Vladimir Putin does find it useful to create the image of a bipolar world, which was one reason he wanted a summit with President Biden. It enhances his stature. Russia’s GDP is the size of Italy’s.It is critically important for the IC to collect on Putin’s plans and intentions. Open source reporting will not cut it.
The Cipher Brief: How might this impact that we are seeing from Russia create new IC requirements in the future?
Kolbe: I’m breaking requirements into three new areas. Of course, there are the traditional areas. Counterintelligence is an enduring requirement with Russia. And, military capability, new weapons systems, et cetera. I will note that we’ve probably degraded many resources that had been focused on that over the decades and we are probably scrambling to rebuild them now. Of course, plans and intentions is always a standing requirements. As Dan said, we require quite particular resources. But I’d add to that, three new areas to focus on and I lump them into matrix buckets.
One is Russia’s corrosive operations. I’d put under that, disinformation and truth decay. This includes Russia’s fabulously successful efforts to inject doubt, to inject falsehoods, to inject alternate narratives into both domestic and international narratives.
Then I’d add to that cyber operations. Dan correctly addressed that right off the top. The ability to have both direct impact for example the SolarWinds attack, and direct state sponsored attacks on both traditional and non-traditional targets in both the government and the private sector. And then indirect operations like we saw with the Colonial Pipeline hack. It’s possible that attack could be traced back to an order from the Kremlin. But I suspect that this was an entrepreneurial operation, that is facilitated and enabled by a regime that is perfectly happy to have these folks sitting there. And probably folks in FSB or SVR or GRU. taking a cut of the proceeds. I suspect there’s a finder’s fee for feeding them particular information targets. But also, there is plausible deniability in that.
There’s a second bucket of the threat matrix that I’d call disruptive targets. These are frozen conflicts, and the ability to dial up and dial down pressure and tension as the Kremlin sees fit. And that’s combined with their expeditionary operations in Syria, Libya, Central African Republic, and now Mozambique. And other areas where you see them using unconventional capabilities in a quite facile way to establish influence or to support old friends and to remain consistent in that.
And then the final bucket I’d put in is the values bucket, where Putin is quite explicitly portraying Russia as a defender of Orthodox Christendom and traditional values. All of which supports autocracy, manifests in intolerance and manifests in repression. This cuts directly counter to the Western liberal democratic values. And moreover, using the West’s own tools of social media and open societies against them. This will require a whole new collection and analysis paradigm.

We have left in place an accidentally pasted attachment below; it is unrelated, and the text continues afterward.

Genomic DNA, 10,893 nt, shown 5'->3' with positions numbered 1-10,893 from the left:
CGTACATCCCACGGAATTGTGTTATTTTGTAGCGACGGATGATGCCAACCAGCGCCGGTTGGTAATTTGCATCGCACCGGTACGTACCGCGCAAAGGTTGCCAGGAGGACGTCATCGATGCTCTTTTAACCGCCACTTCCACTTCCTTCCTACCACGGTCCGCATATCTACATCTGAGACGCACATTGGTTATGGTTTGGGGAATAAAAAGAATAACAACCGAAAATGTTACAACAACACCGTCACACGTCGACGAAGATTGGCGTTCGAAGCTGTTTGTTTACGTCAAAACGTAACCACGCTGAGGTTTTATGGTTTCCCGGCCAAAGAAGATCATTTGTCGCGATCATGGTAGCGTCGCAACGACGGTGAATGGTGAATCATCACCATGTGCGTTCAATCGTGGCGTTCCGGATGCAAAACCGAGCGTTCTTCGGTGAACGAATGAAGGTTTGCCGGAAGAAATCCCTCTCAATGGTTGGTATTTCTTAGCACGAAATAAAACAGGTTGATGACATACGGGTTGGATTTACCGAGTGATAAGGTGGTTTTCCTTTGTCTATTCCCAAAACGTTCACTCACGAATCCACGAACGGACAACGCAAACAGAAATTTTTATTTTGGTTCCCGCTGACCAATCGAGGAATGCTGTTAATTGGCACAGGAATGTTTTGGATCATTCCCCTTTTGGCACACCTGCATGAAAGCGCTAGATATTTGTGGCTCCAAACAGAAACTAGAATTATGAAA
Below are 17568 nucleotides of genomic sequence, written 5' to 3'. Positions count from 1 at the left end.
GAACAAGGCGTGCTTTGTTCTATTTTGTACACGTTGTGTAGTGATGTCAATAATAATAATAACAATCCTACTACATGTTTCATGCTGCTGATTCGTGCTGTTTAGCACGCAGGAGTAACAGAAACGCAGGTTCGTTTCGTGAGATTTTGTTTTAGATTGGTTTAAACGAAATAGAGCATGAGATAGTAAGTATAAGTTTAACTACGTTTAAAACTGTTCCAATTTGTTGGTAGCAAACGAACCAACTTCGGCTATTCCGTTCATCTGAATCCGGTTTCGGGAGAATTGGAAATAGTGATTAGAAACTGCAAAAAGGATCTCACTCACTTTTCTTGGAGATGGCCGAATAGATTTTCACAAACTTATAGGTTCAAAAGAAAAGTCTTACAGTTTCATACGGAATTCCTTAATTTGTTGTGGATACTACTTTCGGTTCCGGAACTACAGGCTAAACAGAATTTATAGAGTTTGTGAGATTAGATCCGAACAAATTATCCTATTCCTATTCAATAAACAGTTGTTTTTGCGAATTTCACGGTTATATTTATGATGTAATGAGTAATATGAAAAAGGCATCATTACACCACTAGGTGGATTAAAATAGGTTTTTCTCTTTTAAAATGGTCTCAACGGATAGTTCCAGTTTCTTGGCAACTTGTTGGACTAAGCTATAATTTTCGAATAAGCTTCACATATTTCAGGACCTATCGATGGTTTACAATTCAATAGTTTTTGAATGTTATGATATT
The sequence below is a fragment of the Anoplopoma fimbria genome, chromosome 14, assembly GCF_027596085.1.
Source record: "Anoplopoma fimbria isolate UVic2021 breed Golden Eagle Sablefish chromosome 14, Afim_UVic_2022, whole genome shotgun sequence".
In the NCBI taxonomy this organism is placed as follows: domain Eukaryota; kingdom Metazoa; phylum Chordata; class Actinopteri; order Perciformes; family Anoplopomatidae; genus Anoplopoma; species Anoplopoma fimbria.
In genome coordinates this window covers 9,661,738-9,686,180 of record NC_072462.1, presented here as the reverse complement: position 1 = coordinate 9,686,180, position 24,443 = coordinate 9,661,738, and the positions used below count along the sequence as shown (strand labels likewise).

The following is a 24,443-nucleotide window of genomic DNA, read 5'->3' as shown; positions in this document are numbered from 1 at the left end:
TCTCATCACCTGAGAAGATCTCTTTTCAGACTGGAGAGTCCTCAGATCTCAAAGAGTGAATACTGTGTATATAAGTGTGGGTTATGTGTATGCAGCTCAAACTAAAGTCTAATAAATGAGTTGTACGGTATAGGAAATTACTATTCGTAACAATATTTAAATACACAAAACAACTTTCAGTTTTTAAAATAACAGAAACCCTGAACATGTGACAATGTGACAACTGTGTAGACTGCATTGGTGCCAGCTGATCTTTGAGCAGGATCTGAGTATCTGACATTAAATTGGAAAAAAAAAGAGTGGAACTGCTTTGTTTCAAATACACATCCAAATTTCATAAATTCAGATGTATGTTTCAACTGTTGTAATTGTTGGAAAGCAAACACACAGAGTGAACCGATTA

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The Cipher Brief: The U.S is not the only victim of these types of operations. The US hasn’t yet seen the types of assassination efforts or poisonings that the UK has experienced. However, with election meddling and the disinformation there’s certainly been an increase in meddling. So, where are the red lines?
Hoffman: If there’s one thing I learned at CIA and I learned from Paul – who was one of my mentors – it’s that empathy matters. Seeing the world through Vladimir Putin’s eyes. And so, when we think about our red lines, we’ve got to be thinking about their red lines. And I actually would suggest for consideration, that I think Vladimir Putin is actually at his weakest right now. He’s dealing with a horrifically bad response to the coronavirus pandemic. He’s dealing with the reduced demand for hydrocarbons, on which Russia’s economy relies. He’s dealing with a populist uprising in Belarus, which is failing but still causing tension in the region. And then he’s dealing with protests all across the country, which Russia is snuffing out by denying people their basic freedoms.
And Russian Opposition leader Alexei Navalny is actually using social media against Putin, which I find deliciously ironic. I think for all of us who have seen Vladimir Putin use our wide-open cyberspace, our social networking and media sites against us especially during the 2016 election, to see Navalny turning the internet against Putin. Navalny’s group set up protests using apps and is putting out videos on YouTube of Vladimir Putin’s palatial estate. All of those things sting Putin, who for his own regime security must demonstrate that he’s still the most ruthless guy on the block, because he learned his lesson from the KGB’s failed coup against Gorbachev. Gorbachev couldn’t keep the Soviet Union together. And the KGB recognized that and turned against him.
Vladimir Putin understands there are insiders who threaten his rule. And that’s why I think he targeted Boris Nemtsov. It’s why he targeted Navalny. They’re not existential threats to Putin, but Putin needs to demonstrate that he’s still in charge and still capable of being ruthless with his enemies.